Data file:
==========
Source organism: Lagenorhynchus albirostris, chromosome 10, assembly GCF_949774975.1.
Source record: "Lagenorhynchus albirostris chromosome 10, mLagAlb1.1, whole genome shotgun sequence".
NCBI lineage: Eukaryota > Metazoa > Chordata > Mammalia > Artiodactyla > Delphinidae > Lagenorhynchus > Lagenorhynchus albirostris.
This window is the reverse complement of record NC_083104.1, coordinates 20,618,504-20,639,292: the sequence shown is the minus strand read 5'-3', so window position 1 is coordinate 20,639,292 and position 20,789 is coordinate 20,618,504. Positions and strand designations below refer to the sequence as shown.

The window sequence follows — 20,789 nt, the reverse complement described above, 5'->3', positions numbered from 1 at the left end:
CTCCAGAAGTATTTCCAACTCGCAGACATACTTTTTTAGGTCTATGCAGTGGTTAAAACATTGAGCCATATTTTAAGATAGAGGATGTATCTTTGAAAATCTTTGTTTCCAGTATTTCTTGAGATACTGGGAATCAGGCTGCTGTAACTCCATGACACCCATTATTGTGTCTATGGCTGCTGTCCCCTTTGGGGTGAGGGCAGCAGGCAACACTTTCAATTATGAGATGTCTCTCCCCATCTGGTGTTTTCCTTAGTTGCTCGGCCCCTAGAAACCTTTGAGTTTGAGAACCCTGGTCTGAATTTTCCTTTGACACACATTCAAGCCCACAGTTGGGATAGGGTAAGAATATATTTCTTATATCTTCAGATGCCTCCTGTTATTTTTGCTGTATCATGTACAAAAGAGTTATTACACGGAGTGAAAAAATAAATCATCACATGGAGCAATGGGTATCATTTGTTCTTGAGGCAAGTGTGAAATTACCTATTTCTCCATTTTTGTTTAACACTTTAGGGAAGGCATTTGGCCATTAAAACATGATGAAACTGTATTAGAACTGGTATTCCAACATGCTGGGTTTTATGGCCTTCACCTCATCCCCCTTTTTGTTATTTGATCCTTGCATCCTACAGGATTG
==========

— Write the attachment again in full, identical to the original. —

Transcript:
Source organism: Lagenorhynchus albirostris, chromosome 10, assembly GCF_949774975.1.
Source record: "Lagenorhynchus albirostris chromosome 10, mLagAlb1.1, whole genome shotgun sequence".
NCBI lineage: Eukaryota > Metazoa > Chordata > Mammalia > Artiodactyla > Delphinidae > Lagenorhynchus > Lagenorhynchus albirostris.
This window is the reverse complement of record NC_083104.1, coordinates 20,618,504-20,639,292: the sequence shown is the minus strand read 5'-3', so window position 1 is coordinate 20,639,292 and position 20,789 is coordinate 20,618,504. Positions and strand designations below refer to the sequence as shown.

The window sequence follows — 20,789 nt, the reverse complement described above, 5'->3', positions numbered from 1 at the left end:
CTCCAGAAGTATTTCCAACTCGCAGACATACTTTTTTAGGTCTATGCAGTGGTTAAAACATTGAGCCATATTTTAAGATAGAGGATGTATCTTTGAAAATCTTTGTTTCCAGTATTTCTTGAGATACTGGGAATCAGGCTGCTGTAACTCCATGACACCCATTATTGTGTCTATGGCTGCTGTCCCCTTTGGGGTGAGGGCAGCAGGCAACACTTTCAATTATGAGATGTCTCTCCCCATCTGGTGTTTTCCTTAGTTGCTCGGCCCCTAGAAACCTTTGAGTTTGAGAACCCTGGTCTGAATTTTCCTTTGACACACATTCAAGCCCACAGTTGGGATAGGGTAAGAATATATTTCTTATATCTTCAGATGCCTCCTGTTATTTTTGCTGTATCATGTACAAAAGAGTTATTACACGGAGTGAAAAAATAAATCATCACATGGAGCAATGGGTATCATTTGTTCTTGAGGCAAGTGTGAAATTACCTATTTCTCCATTTTTGTTTAACACTTTAGGGAAGGCATTTGGCCATTAAAACATGATGAAACTGTATTAGAACTGGTATTCCAACATGCTGGGTTTTATGGCCTTCACCTCATCCCCCTTTTTGTTATTTGATCCTTGCATCCTACAGGATTG